August 13th, 2010
12:02 PM ET
13 years ago

CNN Poll: Who's on top in hunt for 2012 GOP nomination?


Mitt Romney, Sarah Palin, Newt Gingrich, Mike Huckabee and Ron Paul (left to right) top a list of potential 2012 GOP contenders, according to a new CNN poll.(PHOTO CREDITS: Getty Images)

Manchester, New Hampshire (CNN) - Less than three months before the unofficial start of the next race for the White House, a new national poll suggests there is no frontrunner for the 2012 Republican presidential nomination.

But a CNN/Opinion Research Corporation survey released Friday also indicates that the eventual GOP nominee would have the edge over President Barack Obama if the election were held today.

According to the poll, when asked to choose among a list of nine potential GOP White House hopefuls, 21 percent of Republicans support former Massachusetts Gov. and 2008 Republican presidential candidate Mitt Romney for their party's 2012 nomination, with former Alaska Gov. Sarah Palin at 18 percent. Romney's three point advantage over the 2008 GOP vice presidential nominee is within the survey's sampling error.

The poll indicates that former House Speaker Newt Gingrich is in third place at 15 percent, one point ahead of former Arkansas Gov. and 2008 presidential candidate Mike Huckabee. Rep. Ron Paul, who also made a bid for his party's nomination last time around, is at ten percent, with Mississippi Gov. Haley Barbour, Minnesota Gov. Tim Pawlenty, and Rep. Mike Pence of Indiana at three percent and former Sen. Rick Santorum of Pennsylvania at two percent.

"More than half of all Republicans we questioned consider themselves Tea Party supporters or active members of the Tea Party movement," says CNN Polling Director Keating Holland. "Romney tops the list among Tea Party Republicans; Gingrich is next on that list and Palin is in third."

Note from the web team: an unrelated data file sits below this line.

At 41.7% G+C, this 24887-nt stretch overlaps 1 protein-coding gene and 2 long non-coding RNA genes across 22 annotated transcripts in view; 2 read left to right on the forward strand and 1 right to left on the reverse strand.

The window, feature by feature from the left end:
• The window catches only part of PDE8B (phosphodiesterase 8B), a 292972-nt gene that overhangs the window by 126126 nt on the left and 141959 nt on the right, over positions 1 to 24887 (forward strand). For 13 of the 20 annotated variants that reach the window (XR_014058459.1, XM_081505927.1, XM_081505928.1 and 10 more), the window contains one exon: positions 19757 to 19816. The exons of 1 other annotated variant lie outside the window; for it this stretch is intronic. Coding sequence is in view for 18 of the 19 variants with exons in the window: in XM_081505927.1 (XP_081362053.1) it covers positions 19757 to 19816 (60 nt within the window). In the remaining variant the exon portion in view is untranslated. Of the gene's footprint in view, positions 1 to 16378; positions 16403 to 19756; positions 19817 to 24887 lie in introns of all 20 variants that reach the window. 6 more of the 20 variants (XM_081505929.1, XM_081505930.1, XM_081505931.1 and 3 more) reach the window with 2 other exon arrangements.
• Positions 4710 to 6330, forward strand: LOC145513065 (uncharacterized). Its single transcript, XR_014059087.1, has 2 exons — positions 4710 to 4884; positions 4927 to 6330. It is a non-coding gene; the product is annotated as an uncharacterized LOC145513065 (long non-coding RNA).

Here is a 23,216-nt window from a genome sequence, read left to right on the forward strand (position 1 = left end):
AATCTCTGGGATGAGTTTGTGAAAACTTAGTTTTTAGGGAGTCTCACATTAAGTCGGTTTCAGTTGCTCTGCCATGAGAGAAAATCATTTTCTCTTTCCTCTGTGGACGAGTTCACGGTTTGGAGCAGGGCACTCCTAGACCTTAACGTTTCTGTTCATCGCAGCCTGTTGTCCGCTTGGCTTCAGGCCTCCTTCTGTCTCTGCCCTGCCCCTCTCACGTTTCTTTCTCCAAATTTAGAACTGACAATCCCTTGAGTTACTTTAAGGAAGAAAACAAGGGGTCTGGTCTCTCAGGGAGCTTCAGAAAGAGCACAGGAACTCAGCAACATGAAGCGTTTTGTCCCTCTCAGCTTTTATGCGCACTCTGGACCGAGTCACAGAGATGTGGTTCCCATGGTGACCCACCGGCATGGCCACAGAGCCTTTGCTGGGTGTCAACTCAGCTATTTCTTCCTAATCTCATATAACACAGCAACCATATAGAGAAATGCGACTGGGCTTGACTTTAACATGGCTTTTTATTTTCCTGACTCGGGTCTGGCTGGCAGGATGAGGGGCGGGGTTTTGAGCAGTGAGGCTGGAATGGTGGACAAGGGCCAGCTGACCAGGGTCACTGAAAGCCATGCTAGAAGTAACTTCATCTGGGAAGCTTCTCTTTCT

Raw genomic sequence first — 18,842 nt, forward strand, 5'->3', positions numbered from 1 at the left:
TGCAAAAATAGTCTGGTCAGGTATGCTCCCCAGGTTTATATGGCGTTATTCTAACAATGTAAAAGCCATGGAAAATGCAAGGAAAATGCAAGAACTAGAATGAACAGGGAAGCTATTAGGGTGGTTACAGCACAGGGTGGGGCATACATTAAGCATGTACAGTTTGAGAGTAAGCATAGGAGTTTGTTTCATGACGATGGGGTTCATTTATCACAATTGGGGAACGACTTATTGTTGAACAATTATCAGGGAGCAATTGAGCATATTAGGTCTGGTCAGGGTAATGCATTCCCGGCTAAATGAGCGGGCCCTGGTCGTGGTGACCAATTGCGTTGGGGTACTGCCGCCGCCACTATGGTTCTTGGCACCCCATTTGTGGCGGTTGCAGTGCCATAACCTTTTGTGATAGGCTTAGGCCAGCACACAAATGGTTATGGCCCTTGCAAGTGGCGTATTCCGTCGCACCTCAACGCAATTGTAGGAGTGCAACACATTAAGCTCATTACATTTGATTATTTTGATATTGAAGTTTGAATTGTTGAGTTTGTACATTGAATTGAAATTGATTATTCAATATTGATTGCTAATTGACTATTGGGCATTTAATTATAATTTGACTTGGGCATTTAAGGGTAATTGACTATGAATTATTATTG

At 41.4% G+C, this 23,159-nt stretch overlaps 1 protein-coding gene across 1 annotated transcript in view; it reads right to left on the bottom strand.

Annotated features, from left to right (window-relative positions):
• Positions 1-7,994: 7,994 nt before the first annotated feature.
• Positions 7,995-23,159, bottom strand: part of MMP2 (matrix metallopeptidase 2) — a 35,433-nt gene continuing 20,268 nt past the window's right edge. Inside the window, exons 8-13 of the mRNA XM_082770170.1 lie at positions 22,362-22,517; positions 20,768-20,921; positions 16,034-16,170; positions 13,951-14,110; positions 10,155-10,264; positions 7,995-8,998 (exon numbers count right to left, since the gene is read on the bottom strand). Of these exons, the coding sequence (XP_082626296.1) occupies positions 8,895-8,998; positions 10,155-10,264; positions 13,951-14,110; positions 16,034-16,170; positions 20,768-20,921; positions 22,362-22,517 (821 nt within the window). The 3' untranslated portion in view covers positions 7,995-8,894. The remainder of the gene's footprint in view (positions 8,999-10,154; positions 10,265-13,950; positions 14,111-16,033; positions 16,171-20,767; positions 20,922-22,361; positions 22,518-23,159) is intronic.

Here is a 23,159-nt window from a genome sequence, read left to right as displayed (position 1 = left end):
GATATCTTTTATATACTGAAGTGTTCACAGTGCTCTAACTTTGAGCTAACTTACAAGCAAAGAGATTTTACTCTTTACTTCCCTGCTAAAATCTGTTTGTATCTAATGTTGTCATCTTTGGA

The survey's release comes as Gingrich speaks Friday at the Iowa State Fair, a tradition for presidential hopefuls. Pawlenty stopped by the fair on Thursday. And the poll's release comes one day after Romney headlined a fundraiser for New Hampshire Republicans, his second in the state in the past week.

Of all the possible contenders for the next GOP presidential nomination, Romney appears to have the strongest organization at the moment. According to a spokesman, his political action committee has endorsed over 150 Republican candidates and contributed more than $400,000 to conservative candidates and causes this cycle.

For Democrats, the poll indicates the choice is much clearer, with nearly three-quarters of them saying they would re-nominate Obama if he runs again. Only 57 percent of Democrats said the same thing about President Bill Clinton in 1994, half way through his first term in office.

But according to the survey, if the presidential election were held today, an unnamed Republican candidate would have a 50 to 45 percent advantage over Obama among registered voters.

"That's far from a prediction of an Obama loss in 2012. Bill Clinton faced a 15-point deficit on this question in 1994 and went on to win re-election two years later; the elder George Bush had a 19-point edge the year before the 1992 election and lost," adds Holland.